A few different video production tools and platforms currently being used in the field are listed in the GOTC tools map.

Decline of Trust in Mainstream Media and the Rise of Social Media

According to a Gallup/Knight Foundation 2018 report, most U.S. adults reported that they have lost trust in the news media, signaling fundamental changes are occurring in how people are consuming and sharing news and information. Meanwhile, 72% of Americans use social media, up from 47% in 2010.

Trusted messengers are more important than ever, particularly when it comes to cutting through misinformation, which is prevalent on social media. More than half of Americans rely on social media for news, but one-sided and inaccurate news are viewed as the biggest problems with social media. Community-based organizations are well positioned to identify trusted messengers in specific communities, and with some of the new tools available may be able to scale the reach of local influencers in ways unimaginable just a short time ago. But it’s critically important that information that is shared via social media is accurate and comes from trusted sources.

Harvard Kennedy School’s Shorenstein Center has a free online course on identifying misinformation online.

Policy Changes by the Platforms and Security Concerns

The major social media platforms are constantly changing what content they allow to be shared, and how their platforms operate. It is strongly recommended that GOTC organizations pay close attention to the policies of specific platforms that play a big role in your outreach programs. Below are just a few recent updates of note:

Facebook made significant changes to News Feed algorithm in 2018: Only designated “news” organizations can do ongoing free large-scale messaging on Facebook Messenger, and it continues to increase its privacy features on groups. Facebook also announced it will restrict the number of ads a page can run at once. More FB Messenger changes are expected in early 2020.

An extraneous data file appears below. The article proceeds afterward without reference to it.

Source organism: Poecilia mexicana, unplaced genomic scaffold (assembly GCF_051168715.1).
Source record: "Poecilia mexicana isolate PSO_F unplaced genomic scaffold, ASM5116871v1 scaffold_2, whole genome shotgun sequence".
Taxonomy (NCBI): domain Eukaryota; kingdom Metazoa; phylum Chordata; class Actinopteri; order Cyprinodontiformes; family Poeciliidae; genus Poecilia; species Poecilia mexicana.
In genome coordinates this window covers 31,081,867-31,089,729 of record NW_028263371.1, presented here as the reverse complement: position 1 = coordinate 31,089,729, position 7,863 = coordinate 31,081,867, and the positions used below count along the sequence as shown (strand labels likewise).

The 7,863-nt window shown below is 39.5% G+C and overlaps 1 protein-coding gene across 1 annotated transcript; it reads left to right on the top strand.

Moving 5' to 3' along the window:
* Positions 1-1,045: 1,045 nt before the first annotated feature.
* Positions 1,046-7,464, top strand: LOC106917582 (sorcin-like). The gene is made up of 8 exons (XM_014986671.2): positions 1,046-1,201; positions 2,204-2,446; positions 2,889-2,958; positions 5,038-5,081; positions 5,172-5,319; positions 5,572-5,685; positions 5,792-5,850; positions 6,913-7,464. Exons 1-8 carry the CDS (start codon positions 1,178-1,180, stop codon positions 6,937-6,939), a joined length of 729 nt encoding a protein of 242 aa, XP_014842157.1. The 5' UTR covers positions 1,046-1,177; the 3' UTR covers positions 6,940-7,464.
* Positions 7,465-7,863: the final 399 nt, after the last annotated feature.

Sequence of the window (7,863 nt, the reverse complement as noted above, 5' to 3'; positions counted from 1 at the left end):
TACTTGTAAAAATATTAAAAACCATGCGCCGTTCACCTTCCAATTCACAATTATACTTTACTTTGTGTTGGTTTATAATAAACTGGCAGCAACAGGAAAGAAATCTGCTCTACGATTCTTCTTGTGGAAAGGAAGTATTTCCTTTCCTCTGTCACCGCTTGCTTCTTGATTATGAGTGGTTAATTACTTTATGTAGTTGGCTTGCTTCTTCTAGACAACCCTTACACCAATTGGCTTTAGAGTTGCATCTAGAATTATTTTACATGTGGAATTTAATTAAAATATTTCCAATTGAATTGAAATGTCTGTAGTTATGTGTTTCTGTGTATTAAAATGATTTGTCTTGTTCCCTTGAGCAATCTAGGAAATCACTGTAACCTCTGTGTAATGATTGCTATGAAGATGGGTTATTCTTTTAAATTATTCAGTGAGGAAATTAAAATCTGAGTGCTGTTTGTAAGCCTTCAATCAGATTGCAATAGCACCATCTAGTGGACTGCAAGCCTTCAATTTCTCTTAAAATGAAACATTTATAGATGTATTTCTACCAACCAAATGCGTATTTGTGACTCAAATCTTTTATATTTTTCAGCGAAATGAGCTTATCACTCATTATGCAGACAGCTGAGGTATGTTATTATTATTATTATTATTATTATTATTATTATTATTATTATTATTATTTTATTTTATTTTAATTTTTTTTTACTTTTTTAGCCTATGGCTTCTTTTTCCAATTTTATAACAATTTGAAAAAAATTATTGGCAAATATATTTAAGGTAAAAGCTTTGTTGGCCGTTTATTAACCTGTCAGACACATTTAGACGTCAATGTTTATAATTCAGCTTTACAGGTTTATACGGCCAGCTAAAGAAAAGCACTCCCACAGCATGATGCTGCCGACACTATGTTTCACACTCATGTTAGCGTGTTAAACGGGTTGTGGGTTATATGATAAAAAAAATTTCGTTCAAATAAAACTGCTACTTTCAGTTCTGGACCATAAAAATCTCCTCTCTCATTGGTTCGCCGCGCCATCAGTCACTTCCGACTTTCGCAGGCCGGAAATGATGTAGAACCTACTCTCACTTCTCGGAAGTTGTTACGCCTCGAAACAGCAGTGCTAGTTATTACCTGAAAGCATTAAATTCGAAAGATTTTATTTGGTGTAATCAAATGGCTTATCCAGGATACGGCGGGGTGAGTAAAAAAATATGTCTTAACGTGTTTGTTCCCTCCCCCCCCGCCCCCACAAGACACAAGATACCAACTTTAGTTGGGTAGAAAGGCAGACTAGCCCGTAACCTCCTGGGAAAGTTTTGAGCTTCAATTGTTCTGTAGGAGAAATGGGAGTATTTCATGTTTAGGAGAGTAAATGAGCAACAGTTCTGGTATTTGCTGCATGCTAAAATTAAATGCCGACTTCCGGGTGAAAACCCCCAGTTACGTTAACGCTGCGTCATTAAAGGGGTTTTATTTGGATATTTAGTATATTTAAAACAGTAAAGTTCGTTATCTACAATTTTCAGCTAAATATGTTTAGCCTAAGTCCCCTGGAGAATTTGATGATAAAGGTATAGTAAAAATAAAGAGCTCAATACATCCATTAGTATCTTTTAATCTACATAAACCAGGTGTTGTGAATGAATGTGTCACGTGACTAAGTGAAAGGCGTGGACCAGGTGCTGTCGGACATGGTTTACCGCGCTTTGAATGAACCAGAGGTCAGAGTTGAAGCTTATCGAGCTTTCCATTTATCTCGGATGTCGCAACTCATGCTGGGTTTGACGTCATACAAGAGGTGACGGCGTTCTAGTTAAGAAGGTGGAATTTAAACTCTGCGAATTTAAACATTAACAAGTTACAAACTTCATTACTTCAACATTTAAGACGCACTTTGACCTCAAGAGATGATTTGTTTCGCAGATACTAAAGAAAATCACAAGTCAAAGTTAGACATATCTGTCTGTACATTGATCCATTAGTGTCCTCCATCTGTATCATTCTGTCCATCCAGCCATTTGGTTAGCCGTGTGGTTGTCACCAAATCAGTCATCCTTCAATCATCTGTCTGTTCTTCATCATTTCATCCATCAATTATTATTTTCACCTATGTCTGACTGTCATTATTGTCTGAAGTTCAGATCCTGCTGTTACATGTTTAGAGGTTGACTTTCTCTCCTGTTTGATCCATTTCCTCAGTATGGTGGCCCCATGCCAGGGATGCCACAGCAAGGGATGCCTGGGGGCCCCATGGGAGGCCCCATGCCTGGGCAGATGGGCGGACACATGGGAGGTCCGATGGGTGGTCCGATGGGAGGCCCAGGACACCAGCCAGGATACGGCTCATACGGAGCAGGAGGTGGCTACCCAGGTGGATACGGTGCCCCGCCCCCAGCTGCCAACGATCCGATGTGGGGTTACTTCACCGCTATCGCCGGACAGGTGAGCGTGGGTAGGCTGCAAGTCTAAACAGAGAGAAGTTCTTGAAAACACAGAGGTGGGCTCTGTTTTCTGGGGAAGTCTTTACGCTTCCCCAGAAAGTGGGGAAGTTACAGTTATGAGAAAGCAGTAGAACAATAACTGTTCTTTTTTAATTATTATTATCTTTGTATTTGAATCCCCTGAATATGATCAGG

YouTube changed its terms of service to explicitly state the platform is “under no obligation to host or serve content” and can remove videos at its “sole discretion. It also introduced a feature to block channels as recommendations in the “up next” feature.

Twitter recently banned some political advertising. While that shouldn’t apply to census, it is important to monitor how these changes play out.

Instagram began removing “like” counts on posts from U.S. accounts, and added a “join chat” option to the “stories’’ feature.

The FCC is constantly changing rules around mass SMS messaging. In 2018 it ruled that that SMS and MMS are not functional equivalents of commercial mobile services, viewing them more akin to email.

Additional Challenges to Be Considered for GOTC Digital Organizing 

  • Organic reach at scale on social media platforms is challenging—paid promotion is often required to reach significant audiences
  • Lack of multilingual and culturally competent tools and materials
  • Privacy concerns around data and security
  • General mistrust due to political climate, misinformation, and general hostility online
  • Too many digital vendor pitches with little expertise of the unique challenges of the census

Section III. Asking the Right Questions and Knowing What You Want

For effective digital organizing, there is no “silver bullet” approach, and finding the right tools and platforms may take time. Integrate your digital organizing efforts as much as possible with your overall GOTC program, and do the front-end planning as soon as possible.

As you embark on your digital organizing planning effort, here are some questions to think through for finding the right digital tool:

  • What are your primary GOTC outreach goals, and how are you deciding them?
  • What are your plans to hit those goals?
  • What is your target constituency for outreach? What are their media habits, and what platforms are they on?
  • Does a particular tool or digital practice make sense on a broader cost benefit analysis relative to those plans?
  • Do you have staff and volunteers on hand with the adequate skills to carry out your digital plans? If not, how do you plan to recruit?

And here are some core capacity buckets for an effective digital organizing plan:

  • Creative Development and Distribution—creating informed content through experimentation, and having available channels to distribute it for desired levels of engagement
  • Constituent Relationship Management (CRM)—technology and people capacity for the effective utilization of data to effectively engage a target audience and constituency
  • Analytics, Evaluation and Data—being able to test and understand what works